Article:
The support divisions include the Technical Support Division, the Information Division, and the Preparation Division. The Technical Support Division is responsible for production of false documents, communications systems supporting clandestine operations, and development of clandestine message capabilities. The Information and Preparation Divisions are responsible for intelligence analysis functions.
On November 15, 1982, four close aides to Castro were convicted on charges of smuggling drugs into the United States. The four included René Rodríguez-Cruz, a senior official of the DGI (Cuban Intelligence Service). On February 7, 1983, a former member of the DGI testified in the District Court for the Southern District of Florida, that Cuban involvement in international drug operations was a multifaceted, methodical campaign aimed at undermining the United States and its international stature. And in 1988 testimony from José Blandón Castillo, a former intelligence aid to Panamanian leader Manuel Noriega, provided further evidence concerning Cuba's role in the drug flow of the United States.
The Cuban mission to the United Nations is the third largest UN delegation, and it has been alleged that almost half the personnel assigned to the mission are DGI officers. The DGI actively recruits within the Cuban emigre community and has used refugee flows into the United States to place agents. The DGI collects political, economic, and military information within the United States. More recently, the DGI has started to conduct operations to gain access to technologies required to improve the Cuban economy. Cuba is considered by the United States to be a sponsor of international terrorism and has worked closely with Puerto Rican separatist and Latin American terrorist groups. Much of this activity has been handled through the DGI.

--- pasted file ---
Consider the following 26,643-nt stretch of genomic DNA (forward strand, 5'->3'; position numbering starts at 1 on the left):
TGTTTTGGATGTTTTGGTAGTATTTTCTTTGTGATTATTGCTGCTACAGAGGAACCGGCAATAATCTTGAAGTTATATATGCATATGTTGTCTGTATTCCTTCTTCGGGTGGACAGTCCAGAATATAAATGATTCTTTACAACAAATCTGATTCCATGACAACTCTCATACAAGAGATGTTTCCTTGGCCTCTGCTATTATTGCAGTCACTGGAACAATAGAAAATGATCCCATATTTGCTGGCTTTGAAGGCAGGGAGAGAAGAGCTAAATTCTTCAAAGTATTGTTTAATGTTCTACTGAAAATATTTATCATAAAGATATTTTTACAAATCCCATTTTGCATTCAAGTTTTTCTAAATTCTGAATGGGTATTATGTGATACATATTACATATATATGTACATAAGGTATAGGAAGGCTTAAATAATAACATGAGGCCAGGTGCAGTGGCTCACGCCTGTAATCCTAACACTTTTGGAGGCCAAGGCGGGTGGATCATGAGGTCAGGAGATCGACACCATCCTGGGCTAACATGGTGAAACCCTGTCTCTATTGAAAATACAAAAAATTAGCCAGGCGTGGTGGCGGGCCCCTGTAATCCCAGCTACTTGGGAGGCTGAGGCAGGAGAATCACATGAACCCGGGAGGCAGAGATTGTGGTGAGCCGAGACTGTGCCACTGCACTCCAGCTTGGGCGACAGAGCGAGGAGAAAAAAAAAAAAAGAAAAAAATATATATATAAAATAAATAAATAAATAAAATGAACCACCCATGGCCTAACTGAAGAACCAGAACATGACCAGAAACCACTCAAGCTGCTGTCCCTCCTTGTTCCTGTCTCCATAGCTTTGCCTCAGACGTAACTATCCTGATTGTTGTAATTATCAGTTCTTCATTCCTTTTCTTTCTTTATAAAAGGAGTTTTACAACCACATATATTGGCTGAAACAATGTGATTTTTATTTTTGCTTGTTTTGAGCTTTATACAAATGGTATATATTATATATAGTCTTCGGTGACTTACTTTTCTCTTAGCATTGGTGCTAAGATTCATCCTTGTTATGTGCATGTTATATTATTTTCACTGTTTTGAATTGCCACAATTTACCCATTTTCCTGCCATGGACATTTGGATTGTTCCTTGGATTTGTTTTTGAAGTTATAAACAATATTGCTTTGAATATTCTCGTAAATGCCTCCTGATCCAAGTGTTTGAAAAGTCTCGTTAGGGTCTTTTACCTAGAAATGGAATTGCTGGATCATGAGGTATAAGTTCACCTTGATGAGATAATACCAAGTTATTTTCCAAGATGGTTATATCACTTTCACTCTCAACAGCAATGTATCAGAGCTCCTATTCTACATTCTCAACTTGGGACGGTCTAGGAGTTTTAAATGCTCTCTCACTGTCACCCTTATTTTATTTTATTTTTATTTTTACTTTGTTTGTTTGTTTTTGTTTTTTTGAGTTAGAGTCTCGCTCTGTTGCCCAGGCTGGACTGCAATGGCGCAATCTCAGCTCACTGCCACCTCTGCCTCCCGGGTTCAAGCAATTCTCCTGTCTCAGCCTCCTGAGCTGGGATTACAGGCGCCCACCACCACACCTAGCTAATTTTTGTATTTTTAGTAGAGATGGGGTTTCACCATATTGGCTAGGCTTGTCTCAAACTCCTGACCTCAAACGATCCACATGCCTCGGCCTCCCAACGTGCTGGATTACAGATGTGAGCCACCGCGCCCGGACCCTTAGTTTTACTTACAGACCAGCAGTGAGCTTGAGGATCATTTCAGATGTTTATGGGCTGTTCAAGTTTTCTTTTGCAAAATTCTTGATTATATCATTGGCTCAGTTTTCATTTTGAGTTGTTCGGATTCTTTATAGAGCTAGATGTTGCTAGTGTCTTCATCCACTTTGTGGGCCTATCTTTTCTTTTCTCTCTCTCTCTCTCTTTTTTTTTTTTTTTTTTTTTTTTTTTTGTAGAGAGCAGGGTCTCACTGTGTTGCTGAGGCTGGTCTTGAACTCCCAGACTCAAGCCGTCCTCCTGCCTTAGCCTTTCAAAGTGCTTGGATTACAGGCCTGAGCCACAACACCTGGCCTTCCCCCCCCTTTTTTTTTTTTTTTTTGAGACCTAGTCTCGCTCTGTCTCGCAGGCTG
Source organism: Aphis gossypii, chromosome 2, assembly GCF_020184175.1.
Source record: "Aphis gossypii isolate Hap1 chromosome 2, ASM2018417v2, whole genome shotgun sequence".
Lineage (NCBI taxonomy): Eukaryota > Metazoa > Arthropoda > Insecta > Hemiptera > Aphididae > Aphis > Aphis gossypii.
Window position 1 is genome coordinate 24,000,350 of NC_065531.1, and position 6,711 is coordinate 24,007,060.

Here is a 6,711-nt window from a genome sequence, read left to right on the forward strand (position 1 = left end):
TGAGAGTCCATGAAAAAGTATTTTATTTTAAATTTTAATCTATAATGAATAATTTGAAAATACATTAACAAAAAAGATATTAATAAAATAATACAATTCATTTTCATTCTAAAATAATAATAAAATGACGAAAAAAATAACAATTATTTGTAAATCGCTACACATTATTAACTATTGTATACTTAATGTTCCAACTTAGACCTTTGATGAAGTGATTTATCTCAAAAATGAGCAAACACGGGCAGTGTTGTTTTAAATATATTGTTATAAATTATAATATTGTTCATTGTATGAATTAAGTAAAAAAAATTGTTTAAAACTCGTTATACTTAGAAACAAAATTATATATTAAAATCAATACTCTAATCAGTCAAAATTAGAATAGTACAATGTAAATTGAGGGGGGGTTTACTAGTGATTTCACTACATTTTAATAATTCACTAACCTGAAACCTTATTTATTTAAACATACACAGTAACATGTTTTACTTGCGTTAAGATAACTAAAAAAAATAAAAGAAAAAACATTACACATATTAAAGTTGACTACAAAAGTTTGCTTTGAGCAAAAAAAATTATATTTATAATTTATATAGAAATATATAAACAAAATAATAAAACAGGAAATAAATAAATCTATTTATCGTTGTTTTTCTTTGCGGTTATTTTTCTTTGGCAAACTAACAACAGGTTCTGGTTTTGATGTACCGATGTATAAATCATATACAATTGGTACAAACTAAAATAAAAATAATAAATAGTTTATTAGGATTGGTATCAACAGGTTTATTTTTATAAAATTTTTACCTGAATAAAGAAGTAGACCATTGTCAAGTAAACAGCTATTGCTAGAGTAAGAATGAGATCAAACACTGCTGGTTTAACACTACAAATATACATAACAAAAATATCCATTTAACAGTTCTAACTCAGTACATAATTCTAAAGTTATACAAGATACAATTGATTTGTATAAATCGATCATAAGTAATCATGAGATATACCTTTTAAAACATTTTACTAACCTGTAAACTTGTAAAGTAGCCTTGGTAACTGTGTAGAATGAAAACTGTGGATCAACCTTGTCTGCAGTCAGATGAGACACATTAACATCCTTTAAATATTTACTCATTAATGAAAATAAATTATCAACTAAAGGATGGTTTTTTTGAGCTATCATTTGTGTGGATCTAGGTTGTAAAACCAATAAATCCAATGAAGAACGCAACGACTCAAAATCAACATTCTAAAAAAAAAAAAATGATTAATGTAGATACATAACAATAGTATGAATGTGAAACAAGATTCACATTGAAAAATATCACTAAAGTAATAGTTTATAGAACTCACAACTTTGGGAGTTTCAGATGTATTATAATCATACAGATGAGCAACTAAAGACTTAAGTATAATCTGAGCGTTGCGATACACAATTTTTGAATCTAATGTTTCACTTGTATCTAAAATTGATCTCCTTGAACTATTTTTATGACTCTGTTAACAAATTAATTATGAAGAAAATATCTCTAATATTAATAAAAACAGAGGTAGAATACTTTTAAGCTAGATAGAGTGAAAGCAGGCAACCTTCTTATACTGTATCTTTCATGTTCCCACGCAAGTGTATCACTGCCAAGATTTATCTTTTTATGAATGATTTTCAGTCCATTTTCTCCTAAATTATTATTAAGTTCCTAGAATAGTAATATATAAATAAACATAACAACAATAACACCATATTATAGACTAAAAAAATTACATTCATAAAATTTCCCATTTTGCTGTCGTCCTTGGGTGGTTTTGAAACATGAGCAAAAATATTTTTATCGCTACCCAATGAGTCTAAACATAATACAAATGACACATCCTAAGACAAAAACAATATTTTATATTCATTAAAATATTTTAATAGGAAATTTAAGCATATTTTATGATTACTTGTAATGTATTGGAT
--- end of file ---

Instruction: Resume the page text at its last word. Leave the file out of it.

Military Counterintelligence Department / Ministry of Revolutionary Armed Forces
|The principal intelligence collection arms of the Cuban government are the Directorate General of Intelligence (DGI) of Ministry of the Interior, and the Military Counterintelligence Department of the Ministry of Revolutionary Armed Forces. Both have been closely associated with the Soviet and Russian intelligence services. The relationship between these services is likely to continue based upon the June 14, 1993 agreement on military cooperation between Russia and Cuba. The Military Intelligence Department is focused on collecting information on the U.S. Armed Forces and coordinates SIGINT operations with the Russians at Lourdes. The Military Counterintelligence Department is responsible for conducting counterintelligence, SIGINT, and electronic warfare activities against the United States.|
Comando de Missiones Especiales
|Cuba's CME is tasked with special ops in Cuba and other countries. It is believed they received much of their training from former Soviet Spetznatz units. They operate under the control of the Ministry of Interior department. CME uses a variety of foreign made weapons, including the American made M-16.|
Comando Tropas Especiales
|Cuba's CTE is a special forces group that specializes in jungle warfare. They have seen action in Angola and other African nations as well as some Central American countries (such as Nicaragua). Having traveled all over the world, they have amassed quite an eclectic armory. They have been seen with Stechkin pistols, Colt M1911 , Garand and Springfields rifles, post-Batista FN FALs, newer FN CALs, M-16s, (some with M-203 grenade launchers and sniper scopes), Spanish Z-84 SMGs or even Barnett Commando crossbows. They also use the PM-63 RAK SMG as their main assault weapon along with the old soviet 5.45mm AKSU-74 (AKR) sub-assault rifle and have also been seen with the Polish immobilizing net launchers (SZO-84).|
|Intelligence Agencies||Australia & New Zealand||Canada||Chile||China|
|South Africa||South Korea||Spain||Sweden||Taiwan|
|Turkey||United Kingdom||United States of America|